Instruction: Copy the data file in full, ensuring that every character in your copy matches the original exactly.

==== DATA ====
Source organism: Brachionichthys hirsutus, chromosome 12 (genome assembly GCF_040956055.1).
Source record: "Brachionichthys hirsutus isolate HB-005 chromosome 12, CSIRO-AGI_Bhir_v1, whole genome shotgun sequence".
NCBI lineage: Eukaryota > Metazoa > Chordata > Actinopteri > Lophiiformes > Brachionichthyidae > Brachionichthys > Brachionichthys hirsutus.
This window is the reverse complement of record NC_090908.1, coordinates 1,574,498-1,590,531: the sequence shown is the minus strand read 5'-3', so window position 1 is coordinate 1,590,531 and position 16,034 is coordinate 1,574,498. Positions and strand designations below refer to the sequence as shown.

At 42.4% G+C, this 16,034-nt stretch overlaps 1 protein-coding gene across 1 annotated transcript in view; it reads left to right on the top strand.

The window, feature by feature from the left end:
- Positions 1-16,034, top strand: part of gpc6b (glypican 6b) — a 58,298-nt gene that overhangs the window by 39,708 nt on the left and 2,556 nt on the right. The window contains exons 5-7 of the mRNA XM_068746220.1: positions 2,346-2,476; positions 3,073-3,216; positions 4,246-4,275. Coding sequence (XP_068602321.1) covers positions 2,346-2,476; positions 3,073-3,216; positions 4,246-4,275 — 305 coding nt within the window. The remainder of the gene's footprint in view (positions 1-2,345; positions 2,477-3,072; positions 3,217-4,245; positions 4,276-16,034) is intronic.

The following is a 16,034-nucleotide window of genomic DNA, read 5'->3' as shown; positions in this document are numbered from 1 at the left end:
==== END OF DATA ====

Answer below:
Source organism: Brachionichthys hirsutus, chromosome 12 (genome assembly GCF_040956055.1).
Source record: "Brachionichthys hirsutus isolate HB-005 chromosome 12, CSIRO-AGI_Bhir_v1, whole genome shotgun sequence".
NCBI lineage: Eukaryota > Metazoa > Chordata > Actinopteri > Lophiiformes > Brachionichthyidae > Brachionichthys > Brachionichthys hirsutus.
This window is the reverse complement of record NC_090908.1, coordinates 1,574,498-1,590,531: the sequence shown is the minus strand read 5'-3', so window position 1 is coordinate 1,590,531 and position 16,034 is coordinate 1,574,498. Positions and strand designations below refer to the sequence as shown.

At 42.4% G+C, this 16,034-nt stretch overlaps 1 protein-coding gene across 1 annotated transcript in view; it reads left to right on the top strand.

The window, feature by feature from the left end:
- Positions 1-16,034, top strand: part of gpc6b (glypican 6b) — a 58,298-nt gene that overhangs the window by 39,708 nt on the left and 2,556 nt on the right. The window contains exons 5-7 of the mRNA XM_068746220.1: positions 2,346-2,476; positions 3,073-3,216; positions 4,246-4,275. Coding sequence (XP_068602321.1) covers positions 2,346-2,476; positions 3,073-3,216; positions 4,246-4,275 — 305 coding nt within the window. The remainder of the gene's footprint in view (positions 1-2,345; positions 2,477-3,072; positions 3,217-4,245; positions 4,276-16,034) is intronic.

The following is a 16,034-nucleotide window of genomic DNA, read 5'->3' as shown; positions in this document are numbered from 1 at the left end: